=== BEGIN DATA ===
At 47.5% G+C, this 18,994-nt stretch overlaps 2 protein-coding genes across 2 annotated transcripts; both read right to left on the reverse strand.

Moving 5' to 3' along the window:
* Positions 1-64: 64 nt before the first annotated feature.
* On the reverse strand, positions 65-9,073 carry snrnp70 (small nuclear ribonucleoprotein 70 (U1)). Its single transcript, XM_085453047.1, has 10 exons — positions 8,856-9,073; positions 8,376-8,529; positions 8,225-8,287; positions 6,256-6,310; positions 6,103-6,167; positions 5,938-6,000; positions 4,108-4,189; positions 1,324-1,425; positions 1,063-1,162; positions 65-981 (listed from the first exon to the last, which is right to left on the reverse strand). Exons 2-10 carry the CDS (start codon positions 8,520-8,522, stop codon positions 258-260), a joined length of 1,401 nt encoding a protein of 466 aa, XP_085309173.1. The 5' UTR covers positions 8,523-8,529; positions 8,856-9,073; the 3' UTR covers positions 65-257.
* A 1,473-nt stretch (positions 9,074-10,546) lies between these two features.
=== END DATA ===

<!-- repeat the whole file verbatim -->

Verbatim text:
At 47.5% G+C, this 18,994-nt stretch overlaps 2 protein-coding genes across 2 annotated transcripts; both read right to left on the reverse strand.

Moving 5' to 3' along the window:
* Positions 1-64: 64 nt before the first annotated feature.
* On the reverse strand, positions 65-9,073 carry snrnp70 (small nuclear ribonucleoprotein 70 (U1)). Its single transcript, XM_085453047.1, has 10 exons — positions 8,856-9,073; positions 8,376-8,529; positions 8,225-8,287; positions 6,256-6,310; positions 6,103-6,167; positions 5,938-6,000; positions 4,108-4,189; positions 1,324-1,425; positions 1,063-1,162; positions 65-981 (listed from the first exon to the last, which is right to left on the reverse strand). Exons 2-10 carry the CDS (start codon positions 8,520-8,522, stop codon positions 258-260), a joined length of 1,401 nt encoding a protein of 466 aa, XP_085309173.1. The 5' UTR covers positions 8,523-8,529; positions 8,856-9,073; the 3' UTR covers positions 65-257.
* A 1,473-nt stretch (positions 9,074-10,546) lies between these two features.